Josef Wirmer opened a law office in Berlin after studying law. He established contacts with politicians of the Weimar coalition parties that governed Prussia until 1932. An active Catholic, Wirmer joined the Center Party early and strengthened the party’s uncompromisingly democratic left wing. He was married to Hedwig Preckel, with whom he had two daughters and a son. After Hitler’s rise to power, he became an outspoken critic of the leaders of the party’s parliamentary faction, who approved the Enabling Act and later even approved a resolution for the Center Party to dissolve itself. As an attorney, Wirmer assisted victims of racial and political persecution. From 1936 on, he worked together with opposition labor leaders such as Jakob Kaiser, Wilhelm Leuschner, and Max Habermann and established contact to former members of the Center Party in Cologne and Düsseldorf. From 1938 on, he was a close confidant of Hans Oster and Hans von Dohnanyi. In 1941-42, he joined the circle around Carl Goerdeler, who planned to make him minister of justice in his post-coup cabinet. After the failure of the assassination attempt of July 20, 1944, Wirmer was arrested on August 4 and held in the Ravensbrück concentration camp. Before the People’s Court, he sought an open confrontation with Freisler. Wirmer was sentenced to death on September 8, 1944, and murdered the same day in Berlin-Plötzensee.
A career officer, Erwin von Witzleben was among those allowed to remain in service in the Reichswehr after the First World War. He was married to Else Kleeberg, with whom he had a daughter and a son. Commander of military district III (Berlin) from 1934 on, Witzleben advocated the violent overthrow of Hitler as early as 1938. From this time on, he remained in close contact with Ludwig Beck, Hans Oster, Paul von Hase, and Carl Goerdeler. In 1939 and 1940, Witzleben served in the Polish and French campaigns. Hitler promoted him to field marshal on July 19, 1940. He appointed Witzleben commander in chief of Army Group D in France that same year and Commander in Chief West in 1941. In 1942, he was replaced and transferred to the “Führer’s reserve.” From that time on, he maintained close contacts with the resistance organizations in Berlin and also with Henning von Tresckow in Army Group Center. After the attempt on Hitler’s life on July 20, 1944, Witzleben assumed command of the armed forces. He was arrested immediately after the failure of the coup on July 21, 1944. On August 8, 1944, he was sentenced to death by the People’s Court and murdered several hours later in Berlin-Plötzensee.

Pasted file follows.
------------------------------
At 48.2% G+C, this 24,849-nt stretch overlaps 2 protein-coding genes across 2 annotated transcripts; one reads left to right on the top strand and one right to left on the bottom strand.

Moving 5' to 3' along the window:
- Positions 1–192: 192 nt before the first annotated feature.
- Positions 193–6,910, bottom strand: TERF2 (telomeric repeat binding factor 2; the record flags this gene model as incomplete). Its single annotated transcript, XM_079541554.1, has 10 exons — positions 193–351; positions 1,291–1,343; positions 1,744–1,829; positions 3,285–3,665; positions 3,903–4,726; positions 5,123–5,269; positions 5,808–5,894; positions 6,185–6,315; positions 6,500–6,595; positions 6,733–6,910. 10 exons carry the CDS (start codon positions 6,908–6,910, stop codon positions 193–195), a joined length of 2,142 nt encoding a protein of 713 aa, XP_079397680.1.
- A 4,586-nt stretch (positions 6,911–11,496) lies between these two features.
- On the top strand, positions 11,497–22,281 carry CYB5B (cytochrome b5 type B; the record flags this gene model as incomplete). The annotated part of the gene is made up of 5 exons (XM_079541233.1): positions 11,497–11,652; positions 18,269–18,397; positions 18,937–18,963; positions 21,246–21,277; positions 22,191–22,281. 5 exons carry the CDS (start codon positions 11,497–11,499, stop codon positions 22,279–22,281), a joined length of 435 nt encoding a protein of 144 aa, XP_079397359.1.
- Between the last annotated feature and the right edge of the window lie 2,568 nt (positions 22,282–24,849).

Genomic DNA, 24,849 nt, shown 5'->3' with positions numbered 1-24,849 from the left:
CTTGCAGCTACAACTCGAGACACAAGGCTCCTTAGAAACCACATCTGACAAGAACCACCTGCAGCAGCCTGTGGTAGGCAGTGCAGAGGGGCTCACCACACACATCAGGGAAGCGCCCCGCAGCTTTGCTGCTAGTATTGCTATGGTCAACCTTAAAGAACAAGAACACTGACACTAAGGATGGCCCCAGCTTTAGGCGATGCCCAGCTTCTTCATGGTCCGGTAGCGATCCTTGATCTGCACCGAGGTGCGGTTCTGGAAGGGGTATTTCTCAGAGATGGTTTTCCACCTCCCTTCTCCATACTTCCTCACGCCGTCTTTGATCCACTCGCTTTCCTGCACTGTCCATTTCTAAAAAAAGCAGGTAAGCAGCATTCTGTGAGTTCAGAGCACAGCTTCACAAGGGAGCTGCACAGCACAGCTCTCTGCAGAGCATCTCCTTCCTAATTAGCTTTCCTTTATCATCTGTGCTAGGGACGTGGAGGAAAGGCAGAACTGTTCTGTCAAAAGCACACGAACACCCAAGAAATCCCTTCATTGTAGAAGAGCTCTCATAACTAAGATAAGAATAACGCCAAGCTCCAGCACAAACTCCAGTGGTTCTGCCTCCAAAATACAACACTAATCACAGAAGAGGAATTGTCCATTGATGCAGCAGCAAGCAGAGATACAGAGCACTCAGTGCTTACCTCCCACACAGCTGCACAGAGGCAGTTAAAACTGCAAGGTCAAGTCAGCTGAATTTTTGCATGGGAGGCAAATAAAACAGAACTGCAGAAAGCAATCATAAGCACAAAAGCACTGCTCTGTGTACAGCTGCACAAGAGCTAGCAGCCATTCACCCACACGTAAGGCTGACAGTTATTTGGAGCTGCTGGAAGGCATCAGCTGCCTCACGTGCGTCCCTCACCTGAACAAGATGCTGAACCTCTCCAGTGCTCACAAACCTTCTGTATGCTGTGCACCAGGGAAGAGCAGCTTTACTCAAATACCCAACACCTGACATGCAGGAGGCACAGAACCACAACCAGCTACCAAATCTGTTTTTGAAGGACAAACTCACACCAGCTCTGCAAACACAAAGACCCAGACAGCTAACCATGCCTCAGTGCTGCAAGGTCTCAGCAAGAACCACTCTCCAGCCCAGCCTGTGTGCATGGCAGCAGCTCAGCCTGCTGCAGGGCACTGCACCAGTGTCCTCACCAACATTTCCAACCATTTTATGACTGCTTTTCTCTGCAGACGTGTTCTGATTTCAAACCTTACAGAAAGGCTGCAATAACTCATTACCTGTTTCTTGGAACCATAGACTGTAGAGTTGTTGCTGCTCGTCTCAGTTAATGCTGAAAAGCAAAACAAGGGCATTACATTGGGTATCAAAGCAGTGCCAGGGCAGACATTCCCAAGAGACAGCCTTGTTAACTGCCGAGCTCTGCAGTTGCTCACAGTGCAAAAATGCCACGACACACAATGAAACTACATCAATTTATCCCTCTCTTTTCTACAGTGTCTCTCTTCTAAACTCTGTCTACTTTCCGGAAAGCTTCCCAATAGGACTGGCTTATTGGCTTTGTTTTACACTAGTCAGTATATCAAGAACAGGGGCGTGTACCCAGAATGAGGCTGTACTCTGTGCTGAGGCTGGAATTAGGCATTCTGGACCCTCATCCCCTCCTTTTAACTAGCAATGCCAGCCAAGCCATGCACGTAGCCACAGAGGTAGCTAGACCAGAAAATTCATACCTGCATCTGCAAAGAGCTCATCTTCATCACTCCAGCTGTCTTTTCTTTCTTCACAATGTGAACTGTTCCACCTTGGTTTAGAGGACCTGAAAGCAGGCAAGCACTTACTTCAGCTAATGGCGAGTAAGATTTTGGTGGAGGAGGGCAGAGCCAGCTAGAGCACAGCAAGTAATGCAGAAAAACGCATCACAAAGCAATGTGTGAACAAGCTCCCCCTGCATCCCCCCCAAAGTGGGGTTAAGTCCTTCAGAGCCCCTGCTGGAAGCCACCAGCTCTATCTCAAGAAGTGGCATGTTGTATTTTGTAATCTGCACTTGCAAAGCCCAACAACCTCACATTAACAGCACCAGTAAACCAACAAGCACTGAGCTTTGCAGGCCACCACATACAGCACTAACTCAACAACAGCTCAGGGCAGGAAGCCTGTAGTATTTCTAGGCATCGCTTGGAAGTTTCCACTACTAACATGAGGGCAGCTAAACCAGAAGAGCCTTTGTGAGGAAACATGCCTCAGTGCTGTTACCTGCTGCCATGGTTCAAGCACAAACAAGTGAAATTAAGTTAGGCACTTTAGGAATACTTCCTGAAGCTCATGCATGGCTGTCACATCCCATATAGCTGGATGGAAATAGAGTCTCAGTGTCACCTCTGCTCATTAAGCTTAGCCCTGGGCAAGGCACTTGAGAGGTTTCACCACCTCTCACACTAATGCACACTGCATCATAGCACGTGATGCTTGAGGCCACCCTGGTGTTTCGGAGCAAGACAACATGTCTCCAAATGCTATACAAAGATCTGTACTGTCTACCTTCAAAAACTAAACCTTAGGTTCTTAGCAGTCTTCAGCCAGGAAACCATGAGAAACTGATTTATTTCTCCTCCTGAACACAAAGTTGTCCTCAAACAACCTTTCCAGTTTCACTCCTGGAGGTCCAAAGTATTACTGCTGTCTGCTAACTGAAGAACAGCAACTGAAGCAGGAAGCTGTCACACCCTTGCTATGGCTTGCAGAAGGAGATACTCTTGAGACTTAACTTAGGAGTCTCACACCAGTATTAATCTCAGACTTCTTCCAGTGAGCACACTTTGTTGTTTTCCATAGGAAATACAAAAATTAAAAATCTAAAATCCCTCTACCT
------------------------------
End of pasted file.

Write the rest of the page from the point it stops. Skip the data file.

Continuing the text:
Helmuth James Graf von Moltke studied law and political sciences in Berlin from 1925 on. He was deeply involved in running a voluntary work camp in Silesia for students, farmers and industrial workers. Moltke had close sympathies with the democratic forces of the day and expressed open criticism as he watched the rise of Hitler. Consequently, in 1933 he refused to accept appointment as a judge; in 1935 he set up an attorney’s office in Berlin. Between 1935 and 1938 he completed a training course as a British barrister and made plans to take over an attorney’s office in London, but was prevented by the outbreak of the Second World War in September 1939. In the same month Moltke was drafted as a war administration councilor in the Office for Foreign Affairs/Counterintelligence in the Armed Forces High Command in Berlin. As an expert adviser on international law and the laws of war he tried to combat injustice and arbitrariness. He was particularly active in advocating humane treatment of prisoners of war and the observance of international law. In 1939 Moltke already wrote the first memoranda on the establishment of a new political order in Germany. At the beginning of 1940, Peter Graf Yorck von Wartenburg joined a group of regime opponents gathered around Moltke. Moltke and Yorck became the leading figures in the group that subsequently emerged, the Kreisau Circle, and took part in most of its discussions in Berlin and Kreisau. Moltke systematically tried to extend his contacts to Protestant and Catholic Church leaders and to the leaders of the social democratic political opposition. Moltke was arrested on January 19, 1944 after it was discovered that he had warned members of the Solf Circle that they were under Gestapo surveillance. But his involvement in the plans for a coup against Hitler was not exposed until after the failure of the coup attempt of July 20, 1944. Helmuth James Graf von Moltke was sentenced to death by the People’s Court on January 11, 1945 and murdered on January 23, 1945 in Berlin-Plötzensee.